Friday fun: iTunes’ underplayed list

Lynne Kiesling

If you have an eclectic music collection, here’s some fun, especially if you’ve recently added a variety of music but haven’t listened to it yet: put the “underplayed” list on random and hit play. I’ve had the following in succession:

  1. Gang of Four, At Home He Feels Like A Tourist
  2. Mendelssohn, Sonata 1 for cello and piano, 2nd movement
  3. Gene Krupa and Buddy Rich, Perdido (this is a kickin’ drum-off between the two, awesome!)
  4. R.E.M., Strange
  5. John Wesley Harding, Ordinary Weekend

It’s a bit disjointed, but the fun and surprise of rediscovering long-dormant parts of the collection far outweighs that.

Eternal truths about those who are attracted to politics

Lynne Kiesling

Over the past week there’s been an interesting online conversation with the participants discussing one of the eternal tautological conundrums: why does politics attract power-hungry narcissists?

Matt Yglesias kicked it off with what I think is a pretty naive query about the degree of cynicism and immorality in politics. Such cynicism and immorality is neither new nor confined solely to republican democracies, but we certainly do seem to be swirling in it now, don’t we? And while I characterize as naive his asking about what I see as almost a tautology (power attracts those who like power and have a heightened sense of self importance), it is a valid and valuable question when probed more deeply, and as such has provoked interesting response and discussion.

For example, our erstwhile Free Exchange blogger states the problem as

I think that this dynamic can be easily oversold, but it’s definitely one of the main reasons we have the legislators we have; powerful positions attract people who are interested in getting and maintaining power.

Arnold Kling points out that

… the growth in concentrated political power in this country leads to a system that selects for leaders with exaggerated senses of self-importance and a remarkable lack of perspective on their own foibles (think of Elliot Spitzer or Mark Sanford or John Edwards). One of the problems with large-scale politics and large-scale capitalism is that there is this tendency to select the most overconfident, driven, and aggressive men for leadership positions.

While I think he’s correct to say “men”, that’s as a central tendency, not as a description of the whole politician population — we have our Nancy Pelosis and Barbara Boxers too. And, to be fair, Arnold is generalizing the point to encompass CEOs, not just politicians, which I think has some justification.

Ilya Somin at Volokh posits a selection-based hypothesis, which in part is a formal way of restating my tautological form above:

The key explanation is selection effects. A politician willing to do anything to take and hold on to power will have a crucial edge over an opponent who imperils his chances of getting elected in order to advance the public interest. The former type is likely to prevail over the latter far more often than not. This is especially true in a political environment where most voters are often ignorant and irrational about government and public policy. Candidates have strong incentives to pander to this ignorance and exploit it in order to win elections.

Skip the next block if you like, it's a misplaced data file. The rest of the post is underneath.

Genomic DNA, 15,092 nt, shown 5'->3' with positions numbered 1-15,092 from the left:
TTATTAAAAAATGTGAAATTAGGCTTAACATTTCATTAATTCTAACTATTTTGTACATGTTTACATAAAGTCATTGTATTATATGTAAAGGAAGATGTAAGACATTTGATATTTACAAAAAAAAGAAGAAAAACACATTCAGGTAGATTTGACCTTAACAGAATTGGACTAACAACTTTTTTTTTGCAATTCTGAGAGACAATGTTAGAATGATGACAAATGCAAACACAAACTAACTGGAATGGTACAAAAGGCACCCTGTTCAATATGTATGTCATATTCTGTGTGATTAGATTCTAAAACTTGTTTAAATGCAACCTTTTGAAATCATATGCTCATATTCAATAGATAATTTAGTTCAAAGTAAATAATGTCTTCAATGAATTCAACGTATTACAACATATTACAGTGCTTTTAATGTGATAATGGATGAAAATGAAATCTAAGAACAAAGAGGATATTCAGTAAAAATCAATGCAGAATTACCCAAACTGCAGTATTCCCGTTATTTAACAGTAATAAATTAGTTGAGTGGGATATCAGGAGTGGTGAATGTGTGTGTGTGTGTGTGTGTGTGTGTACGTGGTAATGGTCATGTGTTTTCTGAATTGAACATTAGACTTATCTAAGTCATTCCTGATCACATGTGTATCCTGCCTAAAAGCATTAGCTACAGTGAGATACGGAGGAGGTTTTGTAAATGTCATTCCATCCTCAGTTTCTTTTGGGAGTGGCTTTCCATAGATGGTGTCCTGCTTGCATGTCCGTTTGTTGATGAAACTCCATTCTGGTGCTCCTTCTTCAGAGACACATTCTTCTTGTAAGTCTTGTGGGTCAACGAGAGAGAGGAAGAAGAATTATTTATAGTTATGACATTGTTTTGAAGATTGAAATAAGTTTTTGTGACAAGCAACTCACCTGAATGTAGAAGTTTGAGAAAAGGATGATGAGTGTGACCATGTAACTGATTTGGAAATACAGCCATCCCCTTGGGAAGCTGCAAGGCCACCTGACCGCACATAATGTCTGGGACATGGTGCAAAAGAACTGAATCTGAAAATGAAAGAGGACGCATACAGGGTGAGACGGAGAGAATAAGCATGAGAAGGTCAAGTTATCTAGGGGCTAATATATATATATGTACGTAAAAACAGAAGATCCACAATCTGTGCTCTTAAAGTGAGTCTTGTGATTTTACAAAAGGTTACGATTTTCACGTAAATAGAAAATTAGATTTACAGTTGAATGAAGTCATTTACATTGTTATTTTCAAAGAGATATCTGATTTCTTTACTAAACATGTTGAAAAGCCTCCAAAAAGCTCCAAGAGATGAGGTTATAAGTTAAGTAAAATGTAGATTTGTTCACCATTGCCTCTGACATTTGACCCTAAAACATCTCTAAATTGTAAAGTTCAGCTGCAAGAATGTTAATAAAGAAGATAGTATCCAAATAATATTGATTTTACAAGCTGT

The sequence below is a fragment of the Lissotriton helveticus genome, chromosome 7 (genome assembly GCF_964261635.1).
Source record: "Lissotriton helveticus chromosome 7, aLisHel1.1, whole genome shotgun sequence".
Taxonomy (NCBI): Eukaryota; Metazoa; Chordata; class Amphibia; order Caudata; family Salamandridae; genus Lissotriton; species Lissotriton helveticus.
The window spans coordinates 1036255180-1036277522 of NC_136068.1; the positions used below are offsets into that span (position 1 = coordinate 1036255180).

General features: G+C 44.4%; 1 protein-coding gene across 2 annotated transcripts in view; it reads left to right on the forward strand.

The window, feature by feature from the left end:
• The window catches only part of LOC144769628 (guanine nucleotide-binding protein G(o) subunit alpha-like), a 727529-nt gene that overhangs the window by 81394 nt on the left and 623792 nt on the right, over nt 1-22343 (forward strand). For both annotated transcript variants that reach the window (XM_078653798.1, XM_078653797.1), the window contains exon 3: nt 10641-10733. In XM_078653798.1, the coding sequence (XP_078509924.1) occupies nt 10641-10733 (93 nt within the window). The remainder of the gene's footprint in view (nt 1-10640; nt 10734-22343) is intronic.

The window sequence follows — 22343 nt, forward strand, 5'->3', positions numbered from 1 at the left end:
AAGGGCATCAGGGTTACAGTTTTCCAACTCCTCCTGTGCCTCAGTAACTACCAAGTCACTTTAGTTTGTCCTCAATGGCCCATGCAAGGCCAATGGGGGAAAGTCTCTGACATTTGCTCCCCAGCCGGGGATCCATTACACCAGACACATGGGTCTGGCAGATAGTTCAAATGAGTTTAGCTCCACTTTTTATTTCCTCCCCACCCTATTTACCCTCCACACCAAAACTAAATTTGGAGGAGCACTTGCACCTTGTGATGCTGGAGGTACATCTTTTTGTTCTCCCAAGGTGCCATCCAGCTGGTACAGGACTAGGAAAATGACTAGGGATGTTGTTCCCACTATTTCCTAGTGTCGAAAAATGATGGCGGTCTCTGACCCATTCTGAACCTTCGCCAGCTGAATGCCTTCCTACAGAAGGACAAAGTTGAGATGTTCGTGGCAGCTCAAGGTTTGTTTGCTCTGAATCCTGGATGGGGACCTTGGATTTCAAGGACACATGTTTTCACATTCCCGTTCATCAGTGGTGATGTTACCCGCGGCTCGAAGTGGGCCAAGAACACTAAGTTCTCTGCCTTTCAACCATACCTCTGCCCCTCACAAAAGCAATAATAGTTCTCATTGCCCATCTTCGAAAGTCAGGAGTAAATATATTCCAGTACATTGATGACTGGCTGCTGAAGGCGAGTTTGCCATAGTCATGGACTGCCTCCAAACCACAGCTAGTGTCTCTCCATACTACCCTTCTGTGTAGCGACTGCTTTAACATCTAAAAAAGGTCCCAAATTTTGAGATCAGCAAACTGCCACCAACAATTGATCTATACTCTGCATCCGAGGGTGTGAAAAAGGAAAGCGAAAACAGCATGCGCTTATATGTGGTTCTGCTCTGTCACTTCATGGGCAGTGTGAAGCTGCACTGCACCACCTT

As Ilya notes in his post, the scenario here is one in which the short-term interests of a constituency and the long-term “public interest” are not aligned, but this long-term “public interest” is in keeping with the representative’s stated principles, and the cynicism of the craven politician induces him/her to vote according to the desires of his/her constituency instead of voting for the “public interest”. There are a lot of issues with this scenario — isn’t the representative doing what s/he was elected to do by voting the constituency’s interest? Is there really such a thing as a monolithic “public interest”? Even if s/he wants to “do good”, the only way to do so is longevity in office, so how do we untangle motives from tactics that are needed to satisfy those motives?

One reason this discussion caught my eye is that I have despaired about this eternal truth — political processes as attractors for power-hungry narcissists — for most of my intellectual life; in fact, it’s one of the first consciously small-l-liberal thoughts I can remember having as a child. If the other tautology is true — that democracy is the worst form of government, except for all the others — then is there a way to cultivate representatives who are not power-hungry narcissists? I continue to come up empty with respect to that question.

One might hope that public choice economics, by treating politicians as rational agents and analyzing political economy processes such as lobbying and rent-seeking, could yield some insights. But Will Wilkinson’s foray into this discussion is not particularly sanguine; in fact, he contends that by treating politicians as rational agents, public choice economics is too generous to politicians: